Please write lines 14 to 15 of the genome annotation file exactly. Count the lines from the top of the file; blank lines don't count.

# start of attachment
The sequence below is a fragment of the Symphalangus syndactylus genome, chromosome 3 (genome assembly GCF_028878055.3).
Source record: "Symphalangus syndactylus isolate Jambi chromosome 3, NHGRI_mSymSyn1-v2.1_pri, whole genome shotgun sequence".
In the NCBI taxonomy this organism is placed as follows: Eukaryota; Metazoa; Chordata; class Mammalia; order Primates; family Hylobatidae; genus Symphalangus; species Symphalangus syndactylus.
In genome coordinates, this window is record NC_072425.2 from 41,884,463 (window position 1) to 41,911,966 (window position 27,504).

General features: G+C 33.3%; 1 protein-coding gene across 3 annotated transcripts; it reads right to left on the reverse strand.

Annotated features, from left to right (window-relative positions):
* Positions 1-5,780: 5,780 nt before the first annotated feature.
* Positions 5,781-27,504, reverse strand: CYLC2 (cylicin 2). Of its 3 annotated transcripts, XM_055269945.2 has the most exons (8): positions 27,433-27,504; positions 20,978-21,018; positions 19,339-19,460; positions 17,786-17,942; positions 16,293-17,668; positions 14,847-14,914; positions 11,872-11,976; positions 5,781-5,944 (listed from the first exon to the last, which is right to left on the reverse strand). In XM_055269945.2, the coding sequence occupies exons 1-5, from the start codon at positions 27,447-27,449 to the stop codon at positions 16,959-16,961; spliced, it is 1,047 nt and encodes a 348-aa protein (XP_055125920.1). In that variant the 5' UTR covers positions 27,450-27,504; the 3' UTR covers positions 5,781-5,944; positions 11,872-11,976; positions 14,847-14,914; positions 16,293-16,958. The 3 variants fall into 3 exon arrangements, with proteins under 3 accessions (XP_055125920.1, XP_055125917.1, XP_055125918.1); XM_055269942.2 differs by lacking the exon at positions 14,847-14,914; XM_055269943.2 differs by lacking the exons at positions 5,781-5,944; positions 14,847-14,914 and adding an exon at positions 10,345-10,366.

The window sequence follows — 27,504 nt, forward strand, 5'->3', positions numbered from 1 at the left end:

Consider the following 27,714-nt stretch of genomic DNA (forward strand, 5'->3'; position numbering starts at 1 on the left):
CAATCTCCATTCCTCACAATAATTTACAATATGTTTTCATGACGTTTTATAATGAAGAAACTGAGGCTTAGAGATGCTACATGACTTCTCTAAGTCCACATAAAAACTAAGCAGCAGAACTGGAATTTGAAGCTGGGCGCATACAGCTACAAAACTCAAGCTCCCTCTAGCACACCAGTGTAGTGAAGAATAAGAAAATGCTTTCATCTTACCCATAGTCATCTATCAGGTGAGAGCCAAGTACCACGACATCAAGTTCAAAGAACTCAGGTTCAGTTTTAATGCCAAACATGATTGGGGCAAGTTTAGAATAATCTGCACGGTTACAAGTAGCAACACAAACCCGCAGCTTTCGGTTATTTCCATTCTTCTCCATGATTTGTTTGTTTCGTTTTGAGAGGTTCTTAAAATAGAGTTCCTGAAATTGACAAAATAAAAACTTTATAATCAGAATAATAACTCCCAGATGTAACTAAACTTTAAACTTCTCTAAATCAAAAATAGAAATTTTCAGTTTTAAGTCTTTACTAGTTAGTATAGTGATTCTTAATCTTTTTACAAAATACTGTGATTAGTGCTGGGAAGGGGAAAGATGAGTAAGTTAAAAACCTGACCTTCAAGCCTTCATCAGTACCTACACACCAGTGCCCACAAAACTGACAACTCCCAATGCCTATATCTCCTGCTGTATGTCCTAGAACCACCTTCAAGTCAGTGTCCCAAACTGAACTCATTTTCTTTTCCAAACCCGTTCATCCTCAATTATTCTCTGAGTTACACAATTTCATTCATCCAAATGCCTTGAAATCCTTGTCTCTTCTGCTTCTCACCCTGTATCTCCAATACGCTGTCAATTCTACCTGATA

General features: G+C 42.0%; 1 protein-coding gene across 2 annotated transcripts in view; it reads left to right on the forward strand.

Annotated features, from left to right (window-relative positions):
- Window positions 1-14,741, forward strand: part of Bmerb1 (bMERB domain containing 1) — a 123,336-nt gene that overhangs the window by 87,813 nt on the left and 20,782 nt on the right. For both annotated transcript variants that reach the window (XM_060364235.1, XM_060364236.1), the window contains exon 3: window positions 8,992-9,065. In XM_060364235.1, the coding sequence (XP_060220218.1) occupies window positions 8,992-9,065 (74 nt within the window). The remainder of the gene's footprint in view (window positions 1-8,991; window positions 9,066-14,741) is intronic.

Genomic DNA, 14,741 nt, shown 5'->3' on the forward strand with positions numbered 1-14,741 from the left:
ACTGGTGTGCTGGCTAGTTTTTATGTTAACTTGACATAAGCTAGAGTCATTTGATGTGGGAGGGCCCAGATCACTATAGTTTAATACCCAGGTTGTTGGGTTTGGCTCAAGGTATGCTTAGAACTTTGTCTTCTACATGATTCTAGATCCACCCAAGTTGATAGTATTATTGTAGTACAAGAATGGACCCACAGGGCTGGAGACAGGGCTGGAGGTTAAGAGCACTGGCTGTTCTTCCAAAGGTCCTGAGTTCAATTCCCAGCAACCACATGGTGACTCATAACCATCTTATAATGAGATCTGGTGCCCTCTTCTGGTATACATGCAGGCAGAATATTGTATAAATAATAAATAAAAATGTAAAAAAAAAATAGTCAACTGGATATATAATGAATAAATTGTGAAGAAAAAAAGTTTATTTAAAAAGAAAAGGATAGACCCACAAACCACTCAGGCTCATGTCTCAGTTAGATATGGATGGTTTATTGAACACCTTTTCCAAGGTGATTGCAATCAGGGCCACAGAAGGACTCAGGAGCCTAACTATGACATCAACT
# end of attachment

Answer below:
- Window positions 1-14,741, forward strand: part of Bmerb1 (bMERB domain containing 1) — a 123,336-nt gene that overhangs the window by 87,813 nt on the left and 20,782 nt on the right. For both annotated transcript variants that reach the window (XM_060364235.1, XM_060364236.1), the window contains exon 3: window positions 8,992-9,065. In XM_060364235.1, the coding sequence (XP_060220218.1) occupies window positions 8,992-9,065 (74 nt within the window). The remainder of the gene's footprint in view (window positions 1-8,991; window positions 9,066-14,741) is intronic.

Genomic DNA, 14,741 nt, shown 5'->3' on the forward strand with positions numbered 1-14,741 from the left: